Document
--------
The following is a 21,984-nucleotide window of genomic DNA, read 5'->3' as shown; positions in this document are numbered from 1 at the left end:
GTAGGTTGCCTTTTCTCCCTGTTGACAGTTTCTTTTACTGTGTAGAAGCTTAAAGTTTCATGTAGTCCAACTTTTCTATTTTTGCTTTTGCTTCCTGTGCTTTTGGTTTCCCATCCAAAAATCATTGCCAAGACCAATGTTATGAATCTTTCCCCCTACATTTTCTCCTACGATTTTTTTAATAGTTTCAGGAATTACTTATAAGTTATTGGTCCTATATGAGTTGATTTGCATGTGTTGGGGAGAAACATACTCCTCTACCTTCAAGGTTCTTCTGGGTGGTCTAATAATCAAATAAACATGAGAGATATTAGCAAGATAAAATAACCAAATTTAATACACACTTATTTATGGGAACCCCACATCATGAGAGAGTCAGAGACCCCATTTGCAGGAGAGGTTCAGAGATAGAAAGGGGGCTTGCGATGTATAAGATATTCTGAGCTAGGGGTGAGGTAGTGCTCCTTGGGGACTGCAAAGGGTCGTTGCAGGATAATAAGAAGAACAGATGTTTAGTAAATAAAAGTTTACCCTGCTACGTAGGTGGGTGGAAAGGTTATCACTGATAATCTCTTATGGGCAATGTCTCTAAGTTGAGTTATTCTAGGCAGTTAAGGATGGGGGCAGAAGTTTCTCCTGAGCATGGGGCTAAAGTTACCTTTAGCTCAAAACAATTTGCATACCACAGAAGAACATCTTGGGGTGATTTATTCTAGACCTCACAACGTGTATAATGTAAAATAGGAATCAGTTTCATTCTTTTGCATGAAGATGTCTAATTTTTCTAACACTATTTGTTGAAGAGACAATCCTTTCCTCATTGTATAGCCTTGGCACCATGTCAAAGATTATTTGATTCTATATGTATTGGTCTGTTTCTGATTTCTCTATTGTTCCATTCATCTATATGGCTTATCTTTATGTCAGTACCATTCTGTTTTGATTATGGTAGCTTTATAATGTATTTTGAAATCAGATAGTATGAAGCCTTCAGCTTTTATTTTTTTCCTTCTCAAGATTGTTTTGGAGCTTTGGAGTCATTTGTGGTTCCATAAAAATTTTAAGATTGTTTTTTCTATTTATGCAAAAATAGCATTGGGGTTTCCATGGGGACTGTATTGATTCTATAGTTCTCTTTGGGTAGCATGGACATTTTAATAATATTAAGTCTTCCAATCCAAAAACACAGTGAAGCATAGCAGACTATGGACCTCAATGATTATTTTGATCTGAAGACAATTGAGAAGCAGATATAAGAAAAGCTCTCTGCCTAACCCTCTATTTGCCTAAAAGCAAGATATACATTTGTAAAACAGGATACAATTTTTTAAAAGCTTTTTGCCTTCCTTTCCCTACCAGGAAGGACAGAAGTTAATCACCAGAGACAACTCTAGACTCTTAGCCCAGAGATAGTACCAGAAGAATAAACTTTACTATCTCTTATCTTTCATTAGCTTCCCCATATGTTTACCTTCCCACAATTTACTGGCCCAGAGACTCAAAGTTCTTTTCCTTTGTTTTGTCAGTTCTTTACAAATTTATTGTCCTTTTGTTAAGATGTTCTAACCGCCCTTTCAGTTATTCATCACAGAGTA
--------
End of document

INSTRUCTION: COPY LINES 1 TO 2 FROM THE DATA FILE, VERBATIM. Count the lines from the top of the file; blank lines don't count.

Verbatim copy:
The following is a 21,984-nucleotide window of genomic DNA, read 5'->3' as shown; positions in this document are numbered from 1 at the left end:
GTAGGTTGCCTTTTCTCCCTGTTGACAGTTTCTTTTACTGTGTAGAAGCTTAAAGTTTCATGTAGTCCAACTTTTCTATTTTTGCTTTTGCTTCCTGTGCTTTTGGTTTCCCATCCAAAAATCATTGCCAAGACCAATGTTATGAATCTTTCCCCCTACATTTTCTCCTACGATTTTTTTAATAGTTTCAGGAATTACTTATAAGTTATTGGTCCTATATGAGTTGATTTGCATGTGTTGGGGAGAAACATACTCCTCTACCTTCAAGGTTCTTCTGGGTGGTCTAATAATCAAATAAACATGAGAGATATTAGCAAGATAAAATAACCAAATTTAATACACACTTATTTATGGGAACCCCACATCATGAGAGAGTCAGAGACCCCATTTGCAGGAGAGGTTCAGAGATAGAAAGGGGGCTTGCGATGTATAAGATATTCTGAGCTAGGGGTGAGGTAGTGCTCCTTGGGGACTGCAAAGGGTCGTTGCAGGATAATAAGAAGAACAGATGTTTAGTAAATAAAAGTTTACCCTGCTACGTAGGTGGGTGGAAAGGTTATCACTGATAATCTCTTATGGGCAATGTCTCTAAGTTGAGTTATTCTAGGCAGTTAAGGATGGGGGCAGAAGTTTCTCCTGAGCATGGGGCTAAAGTTACCTTTAGCTCAAAACAATTTGCATACCACAGAAGAACATCTTGGGGTGATTTATTCTAGACCTCACAACGTGTATAATGTAAAATAGGAATCAGTTTCATTCTTTTGCATGAAGATGTCTAATTTTTCTAACACTATTTGTTGAAGAGACAATCCTTTCCTCATTGTATAGCCTTGGCACCATGTCAAAGATTATTTGATTCTATATGTATTGGTCTGTTTCTGATTTCTCTATTGTTCCATTCATCTATATGGCTTATCTTTATGTCAGTACCATTCTGTTTTGATTATGGTAGCTTTATAATGTATTTTGAAATCAGATAGTATGAAGCCTTCAGCTTTTATTTTTTTCCTTCTCAAGATTGTTTTGGAGCTTTGGAGTCATTTGTGGTTCCATAAAAATTTTAAGATTGTTTTTTCTATTTATGCAAAAATAGCATTGGGGTTTCCATGGGGACTGTATTGATTCTATAGTTCTCTTTGGGTAGCATGGACATTTTAATAATATTAAGTCTTCCAATCCAAAAACACAGTGAAGCATAGCAGACTATGGACCTCAATGATTATTTTGATCTGAAGACAATTGAGAAGCAGATATAAGAAAAGCTCTCTGCCTAACCCTCTATTTGCCTAAAAGCAAGATATACATTTGTAAAACAGGATACAATTTTTTAAAAGCTTTTTGCCTTCCTTTCCCTACCAGGAAGGACAGAAGTTAATCACCAGAGACAACTCTAGACTCTTAGCCCAGAGATAGTACCAGAAGAATAAACTTTACTATCTCTTATCTTTCATTAGCTTCCCCATATGTTTACCTTCCCACAATTTACTGGCCCAGAGACTCAAAGTTCTTTTCCTTTGTTTTGTCAGTTCTTTACAAATTTATTGTCCTTTTGTTAAGATGTTCTAACCGCCCTTTCAGTTATTCATCACAGAGTA